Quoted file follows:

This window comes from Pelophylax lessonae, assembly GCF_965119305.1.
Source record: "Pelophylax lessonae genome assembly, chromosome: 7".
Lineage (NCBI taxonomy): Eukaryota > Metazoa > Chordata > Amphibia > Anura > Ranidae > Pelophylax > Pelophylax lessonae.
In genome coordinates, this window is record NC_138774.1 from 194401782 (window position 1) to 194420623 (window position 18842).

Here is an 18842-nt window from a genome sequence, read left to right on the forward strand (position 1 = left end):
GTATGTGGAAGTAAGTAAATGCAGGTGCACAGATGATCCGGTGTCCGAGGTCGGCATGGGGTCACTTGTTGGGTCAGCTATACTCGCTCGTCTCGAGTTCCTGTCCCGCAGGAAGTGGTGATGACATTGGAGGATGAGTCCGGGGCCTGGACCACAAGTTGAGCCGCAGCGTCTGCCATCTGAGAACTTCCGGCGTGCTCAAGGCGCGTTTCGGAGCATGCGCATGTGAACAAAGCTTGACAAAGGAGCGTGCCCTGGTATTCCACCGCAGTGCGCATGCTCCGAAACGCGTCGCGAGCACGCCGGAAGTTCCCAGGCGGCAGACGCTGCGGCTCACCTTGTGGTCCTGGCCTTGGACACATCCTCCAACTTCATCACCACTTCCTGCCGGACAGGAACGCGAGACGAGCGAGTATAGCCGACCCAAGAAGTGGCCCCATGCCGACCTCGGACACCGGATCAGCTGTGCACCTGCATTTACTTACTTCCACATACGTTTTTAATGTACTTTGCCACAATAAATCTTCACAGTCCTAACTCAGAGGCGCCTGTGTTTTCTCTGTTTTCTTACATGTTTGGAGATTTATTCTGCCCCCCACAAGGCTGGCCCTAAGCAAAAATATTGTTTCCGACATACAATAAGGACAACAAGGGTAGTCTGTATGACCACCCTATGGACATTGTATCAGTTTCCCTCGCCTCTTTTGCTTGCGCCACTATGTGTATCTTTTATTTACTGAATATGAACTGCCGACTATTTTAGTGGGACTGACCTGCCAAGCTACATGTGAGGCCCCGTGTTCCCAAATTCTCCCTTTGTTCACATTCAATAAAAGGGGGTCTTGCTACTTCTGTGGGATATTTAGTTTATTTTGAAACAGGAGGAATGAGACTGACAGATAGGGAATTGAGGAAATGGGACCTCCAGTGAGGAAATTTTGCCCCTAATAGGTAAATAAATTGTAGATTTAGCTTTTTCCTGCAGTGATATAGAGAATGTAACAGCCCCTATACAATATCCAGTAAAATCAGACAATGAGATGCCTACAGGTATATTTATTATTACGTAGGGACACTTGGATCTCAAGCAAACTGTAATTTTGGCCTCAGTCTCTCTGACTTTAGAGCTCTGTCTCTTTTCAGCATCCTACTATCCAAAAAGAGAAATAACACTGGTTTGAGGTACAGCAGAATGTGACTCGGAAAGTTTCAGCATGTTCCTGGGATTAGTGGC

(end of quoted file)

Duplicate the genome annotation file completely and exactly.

This window comes from Pelophylax lessonae, assembly GCF_965119305.1.
Source record: "Pelophylax lessonae genome assembly, chromosome: 7".
Lineage (NCBI taxonomy): Eukaryota > Metazoa > Chordata > Amphibia > Anura > Ranidae > Pelophylax > Pelophylax lessonae.
In genome coordinates, this window is record NC_138774.1 from 194401782 (window position 1) to 194420623 (window position 18842).

Here is an 18842-nt window from a genome sequence, read left to right on the forward strand (position 1 = left end):
GTATGTGGAAGTAAGTAAATGCAGGTGCACAGATGATCCGGTGTCCGAGGTCGGCATGGGGTCACTTGTTGGGTCAGCTATACTCGCTCGTCTCGAGTTCCTGTCCCGCAGGAAGTGGTGATGACATTGGAGGATGAGTCCGGGGCCTGGACCACAAGTTGAGCCGCAGCGTCTGCCATCTGAGAACTTCCGGCGTGCTCAAGGCGCGTTTCGGAGCATGCGCATGTGAACAAAGCTTGACAAAGGAGCGTGCCCTGGTATTCCACCGCAGTGCGCATGCTCCGAAACGCGTCGCGAGCACGCCGGAAGTTCCCAGGCGGCAGACGCTGCGGCTCACCTTGTGGTCCTGGCCTTGGACACATCCTCCAACTTCATCACCACTTCCTGCCGGACAGGAACGCGAGACGAGCGAGTATAGCCGACCCAAGAAGTGGCCCCATGCCGACCTCGGACACCGGATCAGCTGTGCACCTGCATTTACTTACTTCCACATACGTTTTTAATGTACTTTGCCACAATAAATCTTCACAGTCCTAACTCAGAGGCGCCTGTGTTTTCTCTGTTTTCTTACATGTTTGGAGATTTATTCTGCCCCCCACAAGGCTGGCCCTAAGCAAAAATATTGTTTCCGACATACAATAAGGACAACAAGGGTAGTCTGTATGACCACCCTATGGACATTGTATCAGTTTCCCTCGCCTCTTTTGCTTGCGCCACTATGTGTATCTTTTATTTACTGAATATGAACTGCCGACTATTTTAGTGGGACTGACCTGCCAAGCTACATGTGAGGCCCCGTGTTCCCAAATTCTCCCTTTGTTCACATTCAATAAAAGGGGGTCTTGCTACTTCTGTGGGATATTTAGTTTATTTTGAAACAGGAGGAATGAGACTGACAGATAGGGAATTGAGGAAATGGGACCTCCAGTGAGGAAATTTTGCCCCTAATAGGTAAATAAATTGTAGATTTAGCTTTTTCCTGCAGTGATATAGAGAATGTAACAGCCCCTATACAATATCCAGTAAAATCAGACAATGAGATGCCTACAGGTATATTTATTATTACGTAGGGACACTTGGATCTCAAGCAAACTGTAATTTTGGCCTCAGTCTCTCTGACTTTAGAGCTCTGTCTCTTTTCAGCATCCTACTATCCAAAAAGAGAAATAACACTGGTTTGAGGTACAGCAGAATGTGACTCGGAAAGTTTCAGCATGTTCCTGGGATTAGTGGC